By Anamaria Scaperlanda Biddick
David Clayton and Leila Marie Lawler’s “The Little Oratory: A Beginner’s Guide to Praying in the Home”(Sophia Institute Press, $19.95) is an indispensible, comprehensive guide to prayer for the laity—but it is also a meditation on the home itself, the importance of order and the cyclical nature of time. Beautifully and accessibly written, the book is an essential resource for every household.
The book centers on extending the source and summit of Christian life – the Mass – into daily life through praying the Liturgy of the Hours in the home, with suggestions for prayer in community and prayer at work. They write, “we found the truth of Jesus’ precept that the Christian life comes down to two things: love of God and love of neighbor (Matt. 22:37-39). At the center of the first is our worship at Mass; the center of the second is built in the home and radiates outward.”
Given the importance of the home, the authors begin by discussing the ordinary parts of the home: shelves, toys, bedrooms and orderliness. These seemingly mundane aspects of family life educate children in beauty. They write, “The recognition of beauty moves us to love what we see. We are drawn to it and then beyond its source, God. To be educated in beauty from an early age—with that education of love that the home offers—tends to incline us to serve God and our fellow man with love.”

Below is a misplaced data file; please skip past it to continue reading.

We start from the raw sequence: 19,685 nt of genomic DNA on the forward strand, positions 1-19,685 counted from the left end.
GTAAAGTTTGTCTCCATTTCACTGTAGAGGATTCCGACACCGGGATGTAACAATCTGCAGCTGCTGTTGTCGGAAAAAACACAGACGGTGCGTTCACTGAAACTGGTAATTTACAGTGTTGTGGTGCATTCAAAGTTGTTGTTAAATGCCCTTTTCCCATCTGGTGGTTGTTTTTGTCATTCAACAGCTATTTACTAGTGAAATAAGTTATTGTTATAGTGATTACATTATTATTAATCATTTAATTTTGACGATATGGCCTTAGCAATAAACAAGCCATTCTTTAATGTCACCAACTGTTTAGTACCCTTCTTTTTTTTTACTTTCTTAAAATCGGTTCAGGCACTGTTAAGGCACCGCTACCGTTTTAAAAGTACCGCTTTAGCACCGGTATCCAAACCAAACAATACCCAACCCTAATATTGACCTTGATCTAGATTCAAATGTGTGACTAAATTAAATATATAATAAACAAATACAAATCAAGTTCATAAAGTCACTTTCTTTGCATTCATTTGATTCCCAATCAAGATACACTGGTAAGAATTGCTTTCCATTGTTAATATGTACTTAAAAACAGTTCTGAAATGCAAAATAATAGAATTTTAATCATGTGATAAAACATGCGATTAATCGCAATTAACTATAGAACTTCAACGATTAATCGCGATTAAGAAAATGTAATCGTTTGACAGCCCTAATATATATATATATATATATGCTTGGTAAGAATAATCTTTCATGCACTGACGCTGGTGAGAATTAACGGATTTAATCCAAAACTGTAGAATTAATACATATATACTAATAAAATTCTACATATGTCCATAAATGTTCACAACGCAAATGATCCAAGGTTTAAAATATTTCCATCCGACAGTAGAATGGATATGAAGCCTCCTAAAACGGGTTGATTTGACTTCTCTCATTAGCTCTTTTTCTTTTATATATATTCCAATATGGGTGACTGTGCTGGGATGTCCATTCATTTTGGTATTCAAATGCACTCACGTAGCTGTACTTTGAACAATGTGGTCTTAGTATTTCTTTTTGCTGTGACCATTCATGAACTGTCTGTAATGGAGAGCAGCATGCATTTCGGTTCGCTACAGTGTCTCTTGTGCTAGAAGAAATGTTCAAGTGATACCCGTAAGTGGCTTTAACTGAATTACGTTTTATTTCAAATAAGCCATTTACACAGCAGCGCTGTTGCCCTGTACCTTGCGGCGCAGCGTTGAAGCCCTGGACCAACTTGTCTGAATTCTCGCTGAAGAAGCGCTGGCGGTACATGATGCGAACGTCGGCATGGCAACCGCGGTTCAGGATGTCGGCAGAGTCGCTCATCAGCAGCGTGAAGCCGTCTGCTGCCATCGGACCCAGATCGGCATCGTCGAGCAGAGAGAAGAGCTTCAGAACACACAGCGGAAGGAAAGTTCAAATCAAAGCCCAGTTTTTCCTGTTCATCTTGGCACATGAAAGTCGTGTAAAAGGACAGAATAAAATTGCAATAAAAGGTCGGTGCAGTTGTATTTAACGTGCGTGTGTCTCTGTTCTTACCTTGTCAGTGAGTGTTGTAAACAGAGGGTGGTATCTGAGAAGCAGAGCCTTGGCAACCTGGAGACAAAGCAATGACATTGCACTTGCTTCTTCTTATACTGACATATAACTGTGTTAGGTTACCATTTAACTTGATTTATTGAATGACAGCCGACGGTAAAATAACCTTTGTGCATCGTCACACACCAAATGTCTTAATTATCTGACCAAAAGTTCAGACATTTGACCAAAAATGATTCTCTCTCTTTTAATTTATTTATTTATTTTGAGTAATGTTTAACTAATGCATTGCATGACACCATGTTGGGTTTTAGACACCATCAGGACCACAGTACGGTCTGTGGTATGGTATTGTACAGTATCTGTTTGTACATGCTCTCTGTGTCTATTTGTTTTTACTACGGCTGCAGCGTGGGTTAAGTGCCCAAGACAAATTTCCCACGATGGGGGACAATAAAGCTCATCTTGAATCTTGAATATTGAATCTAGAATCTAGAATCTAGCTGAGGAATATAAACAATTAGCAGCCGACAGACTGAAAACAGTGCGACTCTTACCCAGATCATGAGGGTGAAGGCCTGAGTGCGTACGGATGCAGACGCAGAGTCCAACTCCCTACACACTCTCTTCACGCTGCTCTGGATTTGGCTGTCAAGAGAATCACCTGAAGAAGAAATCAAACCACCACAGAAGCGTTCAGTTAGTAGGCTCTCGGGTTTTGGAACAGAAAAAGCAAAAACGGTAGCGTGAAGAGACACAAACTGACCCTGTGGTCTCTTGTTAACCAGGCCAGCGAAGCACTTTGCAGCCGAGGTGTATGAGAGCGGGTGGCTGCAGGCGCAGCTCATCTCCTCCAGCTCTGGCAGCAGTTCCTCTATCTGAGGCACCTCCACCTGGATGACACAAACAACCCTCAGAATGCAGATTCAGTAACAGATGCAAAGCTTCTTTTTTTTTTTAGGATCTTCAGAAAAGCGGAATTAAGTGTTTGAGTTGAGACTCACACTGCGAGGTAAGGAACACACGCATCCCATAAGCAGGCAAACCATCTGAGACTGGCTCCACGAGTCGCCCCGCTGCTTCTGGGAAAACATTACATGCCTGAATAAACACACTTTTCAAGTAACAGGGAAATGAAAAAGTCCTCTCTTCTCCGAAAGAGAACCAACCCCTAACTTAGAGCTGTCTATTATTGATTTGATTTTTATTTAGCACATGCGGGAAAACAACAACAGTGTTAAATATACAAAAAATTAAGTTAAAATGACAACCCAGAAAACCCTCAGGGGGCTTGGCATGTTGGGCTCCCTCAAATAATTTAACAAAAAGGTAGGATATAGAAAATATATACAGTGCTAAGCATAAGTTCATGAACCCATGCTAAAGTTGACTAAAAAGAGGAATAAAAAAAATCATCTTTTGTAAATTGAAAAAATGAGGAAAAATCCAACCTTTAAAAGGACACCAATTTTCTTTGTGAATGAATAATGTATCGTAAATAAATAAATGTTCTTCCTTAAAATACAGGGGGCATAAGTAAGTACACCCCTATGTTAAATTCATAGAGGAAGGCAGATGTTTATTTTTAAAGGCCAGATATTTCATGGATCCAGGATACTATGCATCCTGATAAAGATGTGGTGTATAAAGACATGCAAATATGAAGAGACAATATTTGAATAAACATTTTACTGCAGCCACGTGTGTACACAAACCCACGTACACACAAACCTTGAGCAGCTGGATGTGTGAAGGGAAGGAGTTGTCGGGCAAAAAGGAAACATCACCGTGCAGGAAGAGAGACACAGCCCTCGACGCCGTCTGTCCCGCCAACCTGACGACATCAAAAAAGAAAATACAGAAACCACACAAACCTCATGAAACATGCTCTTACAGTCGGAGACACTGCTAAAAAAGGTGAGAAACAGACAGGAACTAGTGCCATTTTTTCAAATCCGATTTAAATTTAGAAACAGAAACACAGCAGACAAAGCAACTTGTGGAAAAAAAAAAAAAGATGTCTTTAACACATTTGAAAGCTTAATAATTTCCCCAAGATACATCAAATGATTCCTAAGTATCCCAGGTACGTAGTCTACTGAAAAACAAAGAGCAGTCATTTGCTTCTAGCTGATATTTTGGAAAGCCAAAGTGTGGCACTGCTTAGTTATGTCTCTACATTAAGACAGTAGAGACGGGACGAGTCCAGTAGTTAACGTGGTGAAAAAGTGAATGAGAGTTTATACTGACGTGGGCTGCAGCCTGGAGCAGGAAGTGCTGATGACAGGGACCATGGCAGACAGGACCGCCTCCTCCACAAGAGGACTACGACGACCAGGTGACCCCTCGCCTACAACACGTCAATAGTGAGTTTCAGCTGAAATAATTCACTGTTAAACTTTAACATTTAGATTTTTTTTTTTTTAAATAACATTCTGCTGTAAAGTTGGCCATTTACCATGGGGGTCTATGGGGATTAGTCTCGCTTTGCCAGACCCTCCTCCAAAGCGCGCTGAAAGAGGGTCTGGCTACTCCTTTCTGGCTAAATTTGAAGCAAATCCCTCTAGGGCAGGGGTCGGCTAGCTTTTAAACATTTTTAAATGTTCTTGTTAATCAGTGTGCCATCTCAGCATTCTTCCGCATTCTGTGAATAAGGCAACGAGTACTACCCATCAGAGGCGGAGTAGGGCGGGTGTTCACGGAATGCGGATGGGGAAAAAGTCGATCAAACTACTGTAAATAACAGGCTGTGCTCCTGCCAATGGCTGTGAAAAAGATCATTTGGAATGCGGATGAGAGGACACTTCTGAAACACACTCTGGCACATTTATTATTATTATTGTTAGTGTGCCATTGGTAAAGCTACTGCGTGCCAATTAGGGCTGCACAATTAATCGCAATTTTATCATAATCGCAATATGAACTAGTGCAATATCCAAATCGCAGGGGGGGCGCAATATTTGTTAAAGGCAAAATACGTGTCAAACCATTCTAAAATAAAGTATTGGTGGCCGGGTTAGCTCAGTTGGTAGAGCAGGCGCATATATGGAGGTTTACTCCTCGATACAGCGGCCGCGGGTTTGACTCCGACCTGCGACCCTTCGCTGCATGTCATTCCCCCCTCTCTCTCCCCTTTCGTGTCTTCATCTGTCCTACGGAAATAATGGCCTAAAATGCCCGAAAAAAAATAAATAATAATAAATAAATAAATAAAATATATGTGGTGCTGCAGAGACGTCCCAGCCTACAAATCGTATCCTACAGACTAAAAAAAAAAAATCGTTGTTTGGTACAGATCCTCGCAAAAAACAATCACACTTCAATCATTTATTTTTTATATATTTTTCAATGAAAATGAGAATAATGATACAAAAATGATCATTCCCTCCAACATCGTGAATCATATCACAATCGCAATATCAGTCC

The book’s illustrations by Dierdre M. Folley and full-color icons embody beauty, while the authors detail principles of design leave room for personal preference. Beauty is pluralistic, like it is in the natural world. The created world, “the pattern of heaven reflected in the cosmos” educates us in the way of beauty as do the old masters.
Beauty should infuse the home in general and a space for prayer, in particular. This space for prayer, or oratory as it is called in the catechism, may be a small corner or a home altar, but it is “a place for those things that float around your hosue—the odd statue, the prayer cards, the icons, the rosaries. Gathering them into one place, you will find that they become more than the sum of their parts. They no longer are just things to look at; they become a shrine.”
After a detailed discussion of how to make a little oratory, the authors outline prayers and devotions that a family may take up—emphasizing that these are suggestions that will fit differently into the life of each family. They encourage families to start by adding one or two more moments of prayer into the day and then see how that fits into the life of the family as a whole.
The book, which can be read cover-to-cover, or picked up and dipped into one section at a time, would benefit those who would like to deepen the prayer life of their family as well as those who would like to begin. It is essential resource for every Catholic home.
Anamaria Scaperlanda Biddick is a freelance columnist for the Sooner Catholic.